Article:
Gao Yu, age 79, is a Chinese journalist with a conscience who dares to report the undiluted truth as she finds it.
She is a long-standing newspaper reporter and online columnist. During her long career as a champion of truth and press freedom, she has been repeatedly harassed, arrested, and imprisoned by the Chinese Communist authorities.
She is an indomitable soul, a woman of integrity, and insists on reporting the facts. Internationally, she has received numerous awards from human rights organizations and press freedom monitors.
From childhood, Gao Yu has always believed that journalism is a sacred calling
Gao Yu was born in Chongqing, Sichuan Province, in February 1944. She aspired to become a journalist in middle school, believing journalism was a sacred profession, “like a bee that could fly freely, collect pollen from the flowers, and make sweet honey to give back to the world.”
It was with such a naïve and romantic ideal that she was admitted to the Language and Literature Department of the Renmin University of China before the Cultural Revolution, where she majored in Literary Theory.
In 1980, during the period of Reform and Opening-up (改革开放) in China, Gao Yu was hired by China News Service and became an official reporter. Since then, she has also worked as a freelance journalist for Hong Kong Chinese newspapers.
The same old brute Communism disguised as ‘economic reform and opening-up’
On July 4, 1987, when Chairman Deng Xiaoping met with Bangladesh President Ershad, he talked about “Two Basics: Chinese Economic Reform and Four Cardinal Principles.” His idea of “One Center” meant taking economic development as the central focus of the Chinese state, and such development should co-occur through the “Two Basics” that adhere to the “four cardinal principles” and persist in reform and open up.
Since then, the mouthpieces of the Communist Party of China (CCP) have publicized the “One Center, Two Basics” with great fanfare as the general principle and policy of socialist modernization, the national policy.
Censored and imprisoned by the CCP, she held fast to her ethical principles
In 1988, Gao Yu became deputy chief editor of Economics Weekly, edited by dissident intellectuals.
In 1989, Li Peng said she was a journalist with authority reporting on the June 4 Tiananmen Square Massacre. The Communist Party of China (CCP) suspected her of being involved in the Tiananmen Square pro-democracy movement, and she was arrested and imprisoned in Qincheng Prison. She was released a year later.
In 1994, the CCP accused her of having published state secrets (that were already published) and sentenced her to six years in prison. In 1999, she was paroled on health grounds. Although in poor health, she continued to write and contribute articles abroad. After her release from prison, she was placed under house arrest.
In 2014, she was again arrested and sentenced for leaking state secrets and was released in 2019.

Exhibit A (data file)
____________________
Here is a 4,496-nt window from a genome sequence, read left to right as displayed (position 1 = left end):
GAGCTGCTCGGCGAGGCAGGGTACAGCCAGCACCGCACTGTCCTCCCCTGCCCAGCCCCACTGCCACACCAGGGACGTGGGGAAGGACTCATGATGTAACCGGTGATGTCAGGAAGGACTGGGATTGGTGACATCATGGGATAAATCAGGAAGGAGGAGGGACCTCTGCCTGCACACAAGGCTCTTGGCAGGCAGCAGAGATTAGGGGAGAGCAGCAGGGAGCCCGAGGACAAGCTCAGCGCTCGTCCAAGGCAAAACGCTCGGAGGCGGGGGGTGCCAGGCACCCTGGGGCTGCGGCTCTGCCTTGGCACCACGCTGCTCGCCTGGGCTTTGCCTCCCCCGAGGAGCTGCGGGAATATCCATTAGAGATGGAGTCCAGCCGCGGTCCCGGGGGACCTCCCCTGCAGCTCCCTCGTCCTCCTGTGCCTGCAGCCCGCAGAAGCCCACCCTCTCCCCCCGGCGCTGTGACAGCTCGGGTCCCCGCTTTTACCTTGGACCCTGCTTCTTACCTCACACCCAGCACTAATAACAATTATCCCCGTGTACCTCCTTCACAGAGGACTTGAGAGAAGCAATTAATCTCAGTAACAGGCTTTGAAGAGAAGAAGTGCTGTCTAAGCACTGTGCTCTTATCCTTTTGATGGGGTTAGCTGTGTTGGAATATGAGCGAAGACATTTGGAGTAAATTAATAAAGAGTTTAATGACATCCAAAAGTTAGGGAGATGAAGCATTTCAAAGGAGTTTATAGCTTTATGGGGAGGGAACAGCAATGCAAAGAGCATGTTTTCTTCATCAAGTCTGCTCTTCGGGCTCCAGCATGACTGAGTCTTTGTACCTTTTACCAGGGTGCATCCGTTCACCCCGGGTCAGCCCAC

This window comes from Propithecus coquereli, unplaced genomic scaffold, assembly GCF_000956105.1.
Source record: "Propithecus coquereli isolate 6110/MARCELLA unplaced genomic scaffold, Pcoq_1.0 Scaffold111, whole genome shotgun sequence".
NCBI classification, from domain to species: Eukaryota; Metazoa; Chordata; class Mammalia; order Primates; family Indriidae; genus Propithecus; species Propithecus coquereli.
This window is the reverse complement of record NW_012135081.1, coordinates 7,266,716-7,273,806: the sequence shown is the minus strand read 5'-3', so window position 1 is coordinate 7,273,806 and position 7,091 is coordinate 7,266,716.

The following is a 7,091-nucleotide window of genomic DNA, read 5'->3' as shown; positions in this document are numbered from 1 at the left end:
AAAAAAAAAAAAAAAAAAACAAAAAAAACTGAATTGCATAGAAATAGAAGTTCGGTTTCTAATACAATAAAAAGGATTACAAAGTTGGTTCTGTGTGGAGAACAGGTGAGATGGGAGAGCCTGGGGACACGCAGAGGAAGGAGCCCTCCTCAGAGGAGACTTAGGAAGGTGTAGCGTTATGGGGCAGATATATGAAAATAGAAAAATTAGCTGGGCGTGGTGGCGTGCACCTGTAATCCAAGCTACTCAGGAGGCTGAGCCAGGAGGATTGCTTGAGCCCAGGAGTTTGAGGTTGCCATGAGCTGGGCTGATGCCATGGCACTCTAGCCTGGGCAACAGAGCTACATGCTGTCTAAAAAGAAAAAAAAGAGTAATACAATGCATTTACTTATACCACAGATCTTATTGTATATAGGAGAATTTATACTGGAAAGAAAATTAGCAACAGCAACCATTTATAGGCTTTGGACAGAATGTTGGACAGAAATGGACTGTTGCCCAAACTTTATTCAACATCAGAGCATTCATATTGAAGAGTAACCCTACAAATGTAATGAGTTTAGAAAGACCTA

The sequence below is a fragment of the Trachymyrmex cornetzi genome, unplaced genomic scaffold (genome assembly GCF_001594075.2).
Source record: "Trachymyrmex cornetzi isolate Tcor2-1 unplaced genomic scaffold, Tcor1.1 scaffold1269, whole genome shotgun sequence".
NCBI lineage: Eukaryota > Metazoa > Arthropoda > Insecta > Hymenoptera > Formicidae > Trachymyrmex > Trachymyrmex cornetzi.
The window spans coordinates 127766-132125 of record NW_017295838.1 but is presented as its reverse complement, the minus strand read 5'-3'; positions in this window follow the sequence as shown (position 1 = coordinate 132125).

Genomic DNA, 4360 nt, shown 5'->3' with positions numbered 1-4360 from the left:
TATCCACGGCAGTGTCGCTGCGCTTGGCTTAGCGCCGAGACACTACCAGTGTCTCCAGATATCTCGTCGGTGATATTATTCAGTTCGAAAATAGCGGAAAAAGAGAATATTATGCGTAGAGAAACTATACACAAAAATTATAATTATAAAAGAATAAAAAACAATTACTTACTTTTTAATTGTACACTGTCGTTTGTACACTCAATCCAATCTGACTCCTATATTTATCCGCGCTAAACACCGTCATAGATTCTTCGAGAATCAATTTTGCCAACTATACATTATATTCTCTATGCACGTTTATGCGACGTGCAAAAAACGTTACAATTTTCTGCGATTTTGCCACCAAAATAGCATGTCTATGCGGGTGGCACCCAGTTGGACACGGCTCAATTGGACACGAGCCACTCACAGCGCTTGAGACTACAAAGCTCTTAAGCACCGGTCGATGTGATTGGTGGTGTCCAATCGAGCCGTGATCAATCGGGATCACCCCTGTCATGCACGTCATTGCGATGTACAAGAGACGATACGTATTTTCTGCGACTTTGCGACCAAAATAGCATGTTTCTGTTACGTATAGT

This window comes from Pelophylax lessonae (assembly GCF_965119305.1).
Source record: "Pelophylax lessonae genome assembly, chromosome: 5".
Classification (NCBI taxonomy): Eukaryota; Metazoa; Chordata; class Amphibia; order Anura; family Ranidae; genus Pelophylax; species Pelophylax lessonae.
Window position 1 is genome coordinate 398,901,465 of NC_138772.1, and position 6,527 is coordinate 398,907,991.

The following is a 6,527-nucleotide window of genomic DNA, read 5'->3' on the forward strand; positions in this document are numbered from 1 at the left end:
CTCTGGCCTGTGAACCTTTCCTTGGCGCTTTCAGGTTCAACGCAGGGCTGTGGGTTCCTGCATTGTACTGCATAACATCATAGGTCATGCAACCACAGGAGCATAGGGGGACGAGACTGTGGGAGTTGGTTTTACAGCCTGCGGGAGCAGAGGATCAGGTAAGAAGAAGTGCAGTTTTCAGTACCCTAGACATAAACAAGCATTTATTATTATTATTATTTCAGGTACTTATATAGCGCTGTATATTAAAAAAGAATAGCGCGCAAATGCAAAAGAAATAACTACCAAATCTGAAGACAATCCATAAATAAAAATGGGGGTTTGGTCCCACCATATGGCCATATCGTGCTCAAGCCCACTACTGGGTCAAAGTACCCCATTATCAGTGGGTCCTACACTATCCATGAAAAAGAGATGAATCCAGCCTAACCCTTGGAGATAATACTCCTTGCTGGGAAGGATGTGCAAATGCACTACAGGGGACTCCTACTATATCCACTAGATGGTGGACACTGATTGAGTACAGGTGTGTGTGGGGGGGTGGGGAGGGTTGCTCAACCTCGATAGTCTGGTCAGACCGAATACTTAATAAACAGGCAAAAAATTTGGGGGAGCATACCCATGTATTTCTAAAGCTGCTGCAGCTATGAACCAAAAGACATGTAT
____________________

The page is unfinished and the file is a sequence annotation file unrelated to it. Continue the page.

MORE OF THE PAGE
Although the CCP has repeatedly beaten and oppressed her, she has always adhered to her original intention of being an honorable and ethical journalist, and insisted on the authenticity of news reports. She sacrificed her youth, her physical health, and even her son, who was implicated, to fight for press freedom.
A courageous role model for her international peers
In 2020, she broke her arm in a fall and suffered a comminuted fracture, had three surgeries, and her elbow joint remains cast in metal. After her son graduated from university and started working, the authorities forced her son’s workplace to fire him, and he has been unemployed for three years. Gao Yu’s husband has been dead for 20 years, and Gao Yu and her son rely on her monthly income of 3,000 yuan.
The CCP blocked her from contact with the outside world; her Weibo and WeChat accounts were blocked. National security agents continued to spy on her and harass her. She is banned from posting on overseas social media, Twitter. Over the years, her tenacious will and dedication to upholding the truth have become a role model for her international peers.
Decorated with high honors and awards for her integrity and heroism
In 1995, Gao Yu received the “Golden Pen of Freedom Award” from the World Association of Newspapers. The same year, she received the “Courage in Journalism Award” from the International Women’s Media Foundation.
In 1997, she became the first journalist to receive the “World Press Freedom Prize” of the United Nations Educational, Scientific and Cultural Organization (UNESCO). In 2000, she was named one of the International Press Institute’s first 50 “World Press Freedom Heroes of the 20th Century.”
In China, a true journalist is a scarce man or woman. Consider their plight; they are all dead, in jail, working underground, in hiding for their lives, or waiting for the knock on their doors. In a land with no free press, freedom of expression, or faith, all that’s left is survival.